Photo of Dr. Sheila Marcus

This Q&A is an excerpt from the Second Wave Michigan article by Estelle Slootmaker titled “Special report: COVID-19’s silver linings for mental health care in Michigan”

This interview has been edited for length and clarity.

Q: Why is it important that we focus mental health efforts on children and teens?

A: We are beginning to discover what was a substantial problem in the state of Michigan before the pandemic has become a tsunami of need during and following the pandemic. About 20% of children and adolescents will have some sort of mental health issue, depression, anxiety, ADHD, autism, trauma, OCD, and a whole host of issues. That has increased during the pandemic. The data now is something like 40% of adolescents report mood and anxiety symptoms during and following the pandemic.

In places where there exist child-mental-health-trained or child psychiatrists, the wait times are anywhere between four and six months. The vast majority of the counties in the state of Michigan don’t have any trained children’s psychiatrists. So there’s no wait time because there’s no line to wait in. In those cases, generally, children are being cared for by pediatricians, family medicine physicians, or nurse practitioners.

Q: What kinds of mental health challenges does MC3 help pregnant women and new mothers overcome?

A: The most common complication of pregnancy is postpartum or pregnancy-related depression. The postpartum period is often a time when women who have bipolar illness have their first episodes. The other big issue in pregnancy and postpartum is trauma. So many women are victimized during their pregnancies. In the case of women with domestic violence histories, there often are uses of substances including marijuana and alcohol, sometimes opiates.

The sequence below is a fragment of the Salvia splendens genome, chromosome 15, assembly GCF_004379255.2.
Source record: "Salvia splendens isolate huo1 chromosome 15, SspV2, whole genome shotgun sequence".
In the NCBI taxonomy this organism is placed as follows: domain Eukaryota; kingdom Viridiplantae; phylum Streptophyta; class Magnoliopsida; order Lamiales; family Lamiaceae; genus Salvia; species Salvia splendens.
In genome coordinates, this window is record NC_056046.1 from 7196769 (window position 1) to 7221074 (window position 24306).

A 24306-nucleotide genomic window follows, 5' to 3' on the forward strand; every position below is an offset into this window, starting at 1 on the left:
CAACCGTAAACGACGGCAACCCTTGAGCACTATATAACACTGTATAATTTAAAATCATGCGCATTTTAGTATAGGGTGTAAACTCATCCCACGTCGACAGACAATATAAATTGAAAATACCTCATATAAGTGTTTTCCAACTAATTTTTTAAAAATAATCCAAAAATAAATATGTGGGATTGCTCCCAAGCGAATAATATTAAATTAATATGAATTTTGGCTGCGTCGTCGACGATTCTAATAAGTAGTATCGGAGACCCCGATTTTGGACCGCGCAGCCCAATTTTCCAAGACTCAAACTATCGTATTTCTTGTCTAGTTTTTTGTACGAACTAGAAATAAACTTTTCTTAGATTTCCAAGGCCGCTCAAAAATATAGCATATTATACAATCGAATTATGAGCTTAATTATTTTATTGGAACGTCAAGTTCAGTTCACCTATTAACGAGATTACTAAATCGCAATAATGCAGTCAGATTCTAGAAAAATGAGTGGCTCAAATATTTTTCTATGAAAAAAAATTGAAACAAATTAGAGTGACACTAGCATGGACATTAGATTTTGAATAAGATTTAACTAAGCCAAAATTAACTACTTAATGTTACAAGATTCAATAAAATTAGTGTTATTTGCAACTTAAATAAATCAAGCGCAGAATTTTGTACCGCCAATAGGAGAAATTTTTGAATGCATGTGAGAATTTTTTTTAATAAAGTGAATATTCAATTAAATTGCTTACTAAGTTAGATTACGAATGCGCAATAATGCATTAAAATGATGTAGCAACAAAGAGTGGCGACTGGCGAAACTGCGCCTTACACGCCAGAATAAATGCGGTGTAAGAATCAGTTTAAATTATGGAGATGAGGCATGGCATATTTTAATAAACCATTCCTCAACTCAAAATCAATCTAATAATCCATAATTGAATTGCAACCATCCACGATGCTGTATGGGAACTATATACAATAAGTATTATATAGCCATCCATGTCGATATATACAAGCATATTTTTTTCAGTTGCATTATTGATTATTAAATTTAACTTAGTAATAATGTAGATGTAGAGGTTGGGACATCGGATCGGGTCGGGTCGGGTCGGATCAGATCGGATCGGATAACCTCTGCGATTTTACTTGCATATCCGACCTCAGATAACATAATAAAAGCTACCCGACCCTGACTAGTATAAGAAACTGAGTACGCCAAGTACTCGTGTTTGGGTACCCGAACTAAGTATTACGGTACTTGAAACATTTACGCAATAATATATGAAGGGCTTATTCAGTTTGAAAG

We’re very mindful that when we’re caring for pregnant moms, we also have to care for the babies, even during the pregnancy. If we have a victimized, traumatized, substance-abusing, depressed mom, simply treating the mom’s disorders will be insufficient. You have to make sure that mom and baby get into infant mental health services to give mom the skills that she needs to form a healthy attachment relationship to the infant. We sometimes call this ‘the dance of early childhood,’ moms looking at babies, babies looking back at moms, and falling in love with one another.

Q: What role can primary care providers play in meeting the mental health needs of these women and their infants?

A: Many obstetricians are doing a screening for depression, anxiety, and trauma during pregnancy. They’re more likely than anybody to pick up on signs and symptoms of some of these disorders. They may have followed the mom in other pregnancies and have a sense of whether there have been other issues. In family medicine [practices], doctors are following moms during pregnancy and postpartum as well as their children. They’re really connected to the family, sometimes for many generations.

Q: How is MC3 engaging these PCPs?

A: Our role is to support and scaffold the primary care docs in caring for the children that are already in their panels for primary care. After they’ve called us once or twice, they realize that we’re here to support them and here to validate that the work that they’re doing is incredibly difficult — not chastising them for not being able to do things that they weren’t trained to do.

We also do “brown bags,” clinical case consultations, where a group gets together and presents a case or two to discuss cases over lunch. We have a variety of recorded modules available to practitioners on a whole host of topics like depression, anxiety, eating disorders, LGBTQ issues, and suicide. We’ve begun a specific suicide prevention and safety planning [module], which we’re delivering to 60 or 70 practitioners several times a year. Since COVID, there are now billing codes that allow them to bill for consultations, report writing, tests, or multidisciplinary meetings that happened on the same day as a [patient] visit.